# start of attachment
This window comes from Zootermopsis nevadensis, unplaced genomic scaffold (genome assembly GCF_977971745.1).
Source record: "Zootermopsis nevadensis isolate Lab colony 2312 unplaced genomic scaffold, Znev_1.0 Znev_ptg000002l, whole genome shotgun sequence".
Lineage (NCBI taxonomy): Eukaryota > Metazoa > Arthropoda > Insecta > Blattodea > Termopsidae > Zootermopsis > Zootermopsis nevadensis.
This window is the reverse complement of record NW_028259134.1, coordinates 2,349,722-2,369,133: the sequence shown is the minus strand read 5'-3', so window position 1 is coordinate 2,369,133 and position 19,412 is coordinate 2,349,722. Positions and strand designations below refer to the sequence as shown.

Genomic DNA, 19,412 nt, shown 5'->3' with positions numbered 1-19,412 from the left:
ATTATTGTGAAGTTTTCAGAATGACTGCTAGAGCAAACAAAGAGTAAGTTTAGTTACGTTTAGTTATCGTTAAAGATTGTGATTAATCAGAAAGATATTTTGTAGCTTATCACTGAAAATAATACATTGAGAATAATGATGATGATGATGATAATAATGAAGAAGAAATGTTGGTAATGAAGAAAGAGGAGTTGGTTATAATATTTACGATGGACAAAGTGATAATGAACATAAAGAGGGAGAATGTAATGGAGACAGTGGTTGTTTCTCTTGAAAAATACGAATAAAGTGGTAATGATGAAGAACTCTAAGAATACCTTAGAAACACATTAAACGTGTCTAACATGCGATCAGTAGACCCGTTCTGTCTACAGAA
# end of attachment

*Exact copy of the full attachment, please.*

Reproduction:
This window comes from Zootermopsis nevadensis, unplaced genomic scaffold (genome assembly GCF_977971745.1).
Source record: "Zootermopsis nevadensis isolate Lab colony 2312 unplaced genomic scaffold, Znev_1.0 Znev_ptg000002l, whole genome shotgun sequence".
Lineage (NCBI taxonomy): Eukaryota > Metazoa > Arthropoda > Insecta > Blattodea > Termopsidae > Zootermopsis > Zootermopsis nevadensis.
This window is the reverse complement of record NW_028259134.1, coordinates 2,349,722-2,369,133: the sequence shown is the minus strand read 5'-3', so window position 1 is coordinate 2,369,133 and position 19,412 is coordinate 2,349,722. Positions and strand designations below refer to the sequence as shown.

Genomic DNA, 19,412 nt, shown 5'->3' with positions numbered 1-19,412 from the left:
ATTATTGTGAAGTTTTCAGAATGACTGCTAGAGCAAACAAAGAGTAAGTTTAGTTACGTTTAGTTATCGTTAAAGATTGTGATTAATCAGAAAGATATTTTGTAGCTTATCACTGAAAATAATACATTGAGAATAATGATGATGATGATGATAATAATGAAGAAGAAATGTTGGTAATGAAGAAAGAGGAGTTGGTTATAATATTTACGATGGACAAAGTGATAATGAACATAAAGAGGGAGAATGTAATGGAGACAGTGGTTGTTTCTCTTGAAAAATACGAATAAAGTGGTAATGATGAAGAACTCTAAGAATACCTTAGAAACACATTAAACGTGTCTAACATGCGATCAGTAGACCCGTTCTGTCTACAGAA